Mercado addresses self-esteem, in part, through a question not unfamiliar to American women: Is housework work? "One component of our training session on self-esteem is to go around in a circle and ask each woman if she 'works,'" Ms. DeGolia said. "Many women who are new to the organization and not yet participating in (filling orders from merchants) will say that they do not work. We then take out a paper clock and ask them to walk us through how they spend their day.
"We then have a discussion about how these activities are also a type of 'work,' even if they are not paid directly. Helping our partner artisans learn how to value themselves and their contributions to their family and community is one small part of helping to build self-esteem," she said.
"Mercado Global is committed to women and children as a way to create sustainable socioeconomic change," said Sallie DeGolia in an email. "Indigenous Guatemalan girls have virtually zero chance to go to school beyond the 5th grade — if they are lucky — but with their partnership with Mercado Global, women have been able to earn enough income and have chosen to direct a good portion toward educating their daughters."
"I think this is really resonating," Ms. Heinen said. "Parents, in particular, want their values to be infused in their children. There is nothing like being in an environment to really understand (those values). ... When the (local) girls see these communities and when they interact with them, I think it will forever change their views."
Sallie DeGolia's daughter, Sadie Bronk, is a sophomore at Menlo School in Atherton and organizing fundraising by the Corte Madera girls for the upcoming trip. Sadie is also a Guatemala veteran. To celebrate her bat mitzvah, she solicited $10,000 in donations to fund a new computer lab at a school in the village of Chua Cruz, and the community turned out for her. What did that feel like? "The whole school was out there waiting for me," she said. "It was overwhelming to see how grateful they were. I never thought it would make that much difference for the people."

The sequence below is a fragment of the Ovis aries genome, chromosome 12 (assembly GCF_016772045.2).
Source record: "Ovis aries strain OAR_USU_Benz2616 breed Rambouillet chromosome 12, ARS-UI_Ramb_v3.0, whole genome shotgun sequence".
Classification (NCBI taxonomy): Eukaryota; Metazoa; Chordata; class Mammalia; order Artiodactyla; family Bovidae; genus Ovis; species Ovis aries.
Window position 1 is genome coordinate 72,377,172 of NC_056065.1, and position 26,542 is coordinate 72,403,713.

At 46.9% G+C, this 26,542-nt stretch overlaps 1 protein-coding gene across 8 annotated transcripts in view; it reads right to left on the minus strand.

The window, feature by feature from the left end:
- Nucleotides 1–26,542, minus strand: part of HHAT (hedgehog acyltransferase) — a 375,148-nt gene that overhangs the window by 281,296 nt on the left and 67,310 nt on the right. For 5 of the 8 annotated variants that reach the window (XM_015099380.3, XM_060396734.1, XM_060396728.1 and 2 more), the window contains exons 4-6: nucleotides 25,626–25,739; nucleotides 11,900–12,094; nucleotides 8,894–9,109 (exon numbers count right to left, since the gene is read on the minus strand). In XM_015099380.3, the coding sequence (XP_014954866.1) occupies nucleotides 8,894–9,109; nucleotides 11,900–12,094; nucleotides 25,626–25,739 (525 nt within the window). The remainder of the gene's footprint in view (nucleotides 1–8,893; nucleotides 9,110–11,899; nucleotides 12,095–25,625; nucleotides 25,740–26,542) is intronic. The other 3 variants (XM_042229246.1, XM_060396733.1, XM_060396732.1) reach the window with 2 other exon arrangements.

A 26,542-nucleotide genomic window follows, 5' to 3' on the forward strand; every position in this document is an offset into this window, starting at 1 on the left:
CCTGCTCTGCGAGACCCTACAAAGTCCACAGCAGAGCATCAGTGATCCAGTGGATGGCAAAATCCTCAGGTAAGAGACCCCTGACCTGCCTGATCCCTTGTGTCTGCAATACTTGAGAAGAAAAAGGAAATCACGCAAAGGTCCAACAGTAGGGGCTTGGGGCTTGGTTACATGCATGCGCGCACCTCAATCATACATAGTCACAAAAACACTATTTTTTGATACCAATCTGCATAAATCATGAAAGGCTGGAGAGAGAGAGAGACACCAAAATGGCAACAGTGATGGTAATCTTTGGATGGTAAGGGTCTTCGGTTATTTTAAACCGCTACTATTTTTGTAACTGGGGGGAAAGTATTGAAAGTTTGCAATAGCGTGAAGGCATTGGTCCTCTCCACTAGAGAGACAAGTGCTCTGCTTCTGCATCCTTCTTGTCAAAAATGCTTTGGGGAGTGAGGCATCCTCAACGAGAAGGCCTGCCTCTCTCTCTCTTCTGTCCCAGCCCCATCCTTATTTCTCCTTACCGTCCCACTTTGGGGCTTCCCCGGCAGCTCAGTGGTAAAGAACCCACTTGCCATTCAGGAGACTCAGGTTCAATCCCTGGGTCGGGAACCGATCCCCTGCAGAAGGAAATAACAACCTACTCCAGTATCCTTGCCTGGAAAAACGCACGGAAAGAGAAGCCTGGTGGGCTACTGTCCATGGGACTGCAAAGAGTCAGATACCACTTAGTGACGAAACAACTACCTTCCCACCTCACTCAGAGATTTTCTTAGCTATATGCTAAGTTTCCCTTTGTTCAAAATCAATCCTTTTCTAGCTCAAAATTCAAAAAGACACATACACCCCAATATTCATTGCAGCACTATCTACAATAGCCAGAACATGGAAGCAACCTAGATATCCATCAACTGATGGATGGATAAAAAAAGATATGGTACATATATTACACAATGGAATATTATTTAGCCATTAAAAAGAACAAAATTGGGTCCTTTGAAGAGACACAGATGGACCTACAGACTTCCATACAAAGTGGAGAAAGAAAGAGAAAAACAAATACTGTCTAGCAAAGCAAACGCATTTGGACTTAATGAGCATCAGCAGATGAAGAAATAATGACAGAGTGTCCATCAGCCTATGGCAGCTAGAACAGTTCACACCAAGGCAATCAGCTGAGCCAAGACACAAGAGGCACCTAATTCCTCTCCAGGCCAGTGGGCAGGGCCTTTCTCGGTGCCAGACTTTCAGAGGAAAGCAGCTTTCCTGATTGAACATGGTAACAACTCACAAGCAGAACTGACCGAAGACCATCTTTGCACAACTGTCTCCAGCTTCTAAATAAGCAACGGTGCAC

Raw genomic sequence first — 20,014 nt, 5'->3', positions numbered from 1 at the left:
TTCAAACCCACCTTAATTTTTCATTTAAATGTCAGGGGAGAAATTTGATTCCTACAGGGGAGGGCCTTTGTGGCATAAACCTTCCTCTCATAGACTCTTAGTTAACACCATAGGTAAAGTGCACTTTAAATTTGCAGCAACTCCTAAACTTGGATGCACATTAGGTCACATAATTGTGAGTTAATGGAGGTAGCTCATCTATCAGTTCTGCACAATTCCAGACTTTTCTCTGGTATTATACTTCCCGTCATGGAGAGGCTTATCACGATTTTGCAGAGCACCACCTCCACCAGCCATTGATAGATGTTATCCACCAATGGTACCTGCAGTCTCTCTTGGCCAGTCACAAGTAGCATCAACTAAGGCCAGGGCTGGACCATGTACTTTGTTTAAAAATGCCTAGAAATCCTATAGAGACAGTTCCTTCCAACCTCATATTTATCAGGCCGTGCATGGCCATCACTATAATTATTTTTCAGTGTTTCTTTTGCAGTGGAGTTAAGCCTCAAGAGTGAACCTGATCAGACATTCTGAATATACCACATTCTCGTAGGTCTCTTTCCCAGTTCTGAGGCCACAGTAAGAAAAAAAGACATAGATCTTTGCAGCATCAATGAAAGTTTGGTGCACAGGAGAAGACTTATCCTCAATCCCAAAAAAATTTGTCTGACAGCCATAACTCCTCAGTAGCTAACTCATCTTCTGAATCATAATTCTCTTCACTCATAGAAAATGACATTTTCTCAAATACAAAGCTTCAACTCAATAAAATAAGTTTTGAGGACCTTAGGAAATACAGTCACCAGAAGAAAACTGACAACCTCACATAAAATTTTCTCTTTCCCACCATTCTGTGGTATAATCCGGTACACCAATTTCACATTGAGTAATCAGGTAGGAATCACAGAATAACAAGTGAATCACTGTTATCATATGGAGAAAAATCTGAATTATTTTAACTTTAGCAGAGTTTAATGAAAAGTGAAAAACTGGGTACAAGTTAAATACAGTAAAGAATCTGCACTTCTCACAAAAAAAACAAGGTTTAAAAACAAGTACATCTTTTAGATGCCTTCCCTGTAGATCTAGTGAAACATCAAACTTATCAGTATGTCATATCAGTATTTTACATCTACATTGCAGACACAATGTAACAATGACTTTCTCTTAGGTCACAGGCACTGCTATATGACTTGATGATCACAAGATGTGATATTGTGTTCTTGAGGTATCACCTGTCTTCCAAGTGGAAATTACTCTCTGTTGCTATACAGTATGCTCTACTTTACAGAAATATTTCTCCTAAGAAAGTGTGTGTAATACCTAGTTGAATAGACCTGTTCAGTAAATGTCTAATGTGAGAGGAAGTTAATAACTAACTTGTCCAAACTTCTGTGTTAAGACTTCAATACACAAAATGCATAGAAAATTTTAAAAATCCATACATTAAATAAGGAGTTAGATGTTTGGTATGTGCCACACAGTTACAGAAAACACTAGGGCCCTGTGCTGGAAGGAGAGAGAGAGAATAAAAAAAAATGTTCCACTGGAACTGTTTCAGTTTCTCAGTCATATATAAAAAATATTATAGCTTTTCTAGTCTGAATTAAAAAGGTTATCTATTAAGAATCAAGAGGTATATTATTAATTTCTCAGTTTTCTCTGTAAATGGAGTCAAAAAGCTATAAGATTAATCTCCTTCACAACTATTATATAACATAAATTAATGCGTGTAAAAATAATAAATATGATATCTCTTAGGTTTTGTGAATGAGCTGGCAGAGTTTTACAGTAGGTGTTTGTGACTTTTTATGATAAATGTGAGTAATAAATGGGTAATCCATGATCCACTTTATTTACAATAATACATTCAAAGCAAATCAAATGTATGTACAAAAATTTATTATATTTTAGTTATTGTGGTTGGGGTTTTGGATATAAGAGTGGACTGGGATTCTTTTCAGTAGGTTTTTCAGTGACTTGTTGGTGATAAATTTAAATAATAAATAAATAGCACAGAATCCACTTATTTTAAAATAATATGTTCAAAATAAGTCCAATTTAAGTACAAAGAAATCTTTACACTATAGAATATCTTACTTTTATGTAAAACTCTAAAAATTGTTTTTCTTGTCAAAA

The big leagues
It seems a tall order to graduate from producing peasant-like shoulder bags that reflect a village provenance and for sale in health food stores to supplying Bloomingdale's and Anthropologie with handbags for fashion-conscious women who may not care about provenance.
Mercado deals in "fair trade," a global initiative not immune from controversy that seeks environmental and social justice and fair compensation for the producers' efforts. Fair trade arose to counter exploitative practices in extracting goods and resources from poor nations.
Mercado is on the ground in Guatemala with a staff of indigenous women. Fashion designers from the United States — most recently, a former designer for Ralph Lauren — visit and discuss with the artisans how to retain the colorful essence of traditional patterns while adjusting to U.S. tastes. "We call it 'designing for aliens,'" Ms. DeGolia said. An initial design of 15 colors may end up with two. The artisans are flexible, she said. "The most important thing to them is they just want more sales and more income," Ms. DeGolia said.
Handbags range in price from $42 for a two-tone rope-dyed clutch to $278 for a black-and-white awning-striped weekender. Similar patterns are available for pillows and rope-dyed carrying cases for digital items such as Apple iPads ($50) and Amazon Kindle reader ($38). Handbags for spring 2013 are available at Kicks in Menlo Park, and will be available in February at Anthropologie in the Stanford Shopping Center, Ms. DeGolia said.
This story contains 1348 words.